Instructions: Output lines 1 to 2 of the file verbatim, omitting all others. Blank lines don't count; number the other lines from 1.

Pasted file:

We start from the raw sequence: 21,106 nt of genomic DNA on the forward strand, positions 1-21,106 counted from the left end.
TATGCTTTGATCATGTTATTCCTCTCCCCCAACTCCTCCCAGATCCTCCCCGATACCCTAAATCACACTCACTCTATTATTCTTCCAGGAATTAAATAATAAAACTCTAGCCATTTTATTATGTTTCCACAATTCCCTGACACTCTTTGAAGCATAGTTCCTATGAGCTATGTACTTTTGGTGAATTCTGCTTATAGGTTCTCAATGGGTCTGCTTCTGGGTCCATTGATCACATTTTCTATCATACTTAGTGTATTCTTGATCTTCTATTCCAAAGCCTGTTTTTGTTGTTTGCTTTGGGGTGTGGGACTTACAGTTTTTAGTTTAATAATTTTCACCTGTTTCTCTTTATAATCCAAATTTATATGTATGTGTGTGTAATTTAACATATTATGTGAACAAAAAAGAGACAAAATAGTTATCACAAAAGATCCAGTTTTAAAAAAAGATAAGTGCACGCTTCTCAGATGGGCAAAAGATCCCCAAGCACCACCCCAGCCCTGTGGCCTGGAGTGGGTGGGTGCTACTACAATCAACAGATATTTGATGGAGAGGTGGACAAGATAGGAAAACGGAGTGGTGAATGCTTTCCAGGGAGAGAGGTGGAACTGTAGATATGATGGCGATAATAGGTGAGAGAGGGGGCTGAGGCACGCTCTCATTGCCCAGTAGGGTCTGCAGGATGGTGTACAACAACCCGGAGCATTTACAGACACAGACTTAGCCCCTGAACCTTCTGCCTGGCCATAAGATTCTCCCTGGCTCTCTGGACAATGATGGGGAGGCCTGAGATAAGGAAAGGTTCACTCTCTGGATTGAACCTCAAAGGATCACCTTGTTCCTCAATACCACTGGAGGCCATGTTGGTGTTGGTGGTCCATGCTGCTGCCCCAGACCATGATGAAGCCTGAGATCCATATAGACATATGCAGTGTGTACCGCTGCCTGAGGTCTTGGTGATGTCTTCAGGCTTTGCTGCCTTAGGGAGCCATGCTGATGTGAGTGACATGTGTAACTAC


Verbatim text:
We start from the raw sequence: 21,106 nt of genomic DNA on the forward strand, positions 1-21,106 counted from the left end.
TATGCTTTGATCATGTTATTCCTCTCCCCCAACTCCTCCCAGATCCTCCCCGATACCCTAAATCACACTCACTCTATTATTCTTCCAGGAATTAAATAATAAAACTCTAGCCATTTTATTATGTTTCCACAATTCCCTGACACTCTTTGAAGCATAGTTCCTATGAGCTATGTACTTTTGGTGAATTCTGCTTATAGGTTCTCAATGGGTCTGCTTCTGGGTCCATTGATCACATTTTCTATCATACTTAGTGTATTCTTGATCTTCTATTCCAAAGCCTGTTTTTGTTGTTTGCTTTGGGGTGTGGGACTTACAGTTTTTAGTTTAATAATTTTCACCTGTTTCTCTTTATAATCCAAATTTATATGTATGTGTGTGTAATTTAACATATTATGTGAACAAAAAAGAGACAAAATAGTTATCACAAAAGATCCAGTTTTAAAAAAAGATAAGTGCACGCTTCTCAGATGGGCAAAAGATCCCCAAGCACCACCCCAGCCCTGTGGCCTGGAGTGGGTGGGTGCTACTACAATCAACAGATATTTGATGGAGAGGTGGACAAGATAGGAAAACGGAGTGGTGAATGCTTTCCAGGGAGAGAGGTGGAACTGTAGATATGATGGCGATAATAGGTGAGAGAGGGGGCTGAGGCACGCTCTCATTGCCCAGTAGGGTCTGCAGGATGGTGTACAACAACCCGGAGCATTTACAGACACAGACTTAGCCCCTGAACCTTCTGCCTGGCCATAAGATTCTCCCTGGCTCTCTGGACAATGATGGGGAGGCCTGAGATAAGGAAAGGTTCACTCTCTGGATTGAACCTCAAAGGATCACCTTGTTCCTCAATACCACTGGAGGCCATGTTGGTGTTGGTGGTCCATGCTGCTGCCCCAGACCATGATGAAGCCTGAGATCCATATAGACATATGCAGTGTGTACCGCTGCCTGAGGTCTTGGTGATGTCTTCAGGCTTTGCTGCCTTAGGGAGCCATGCTGATGTGAGTGACATGTGTAACTAC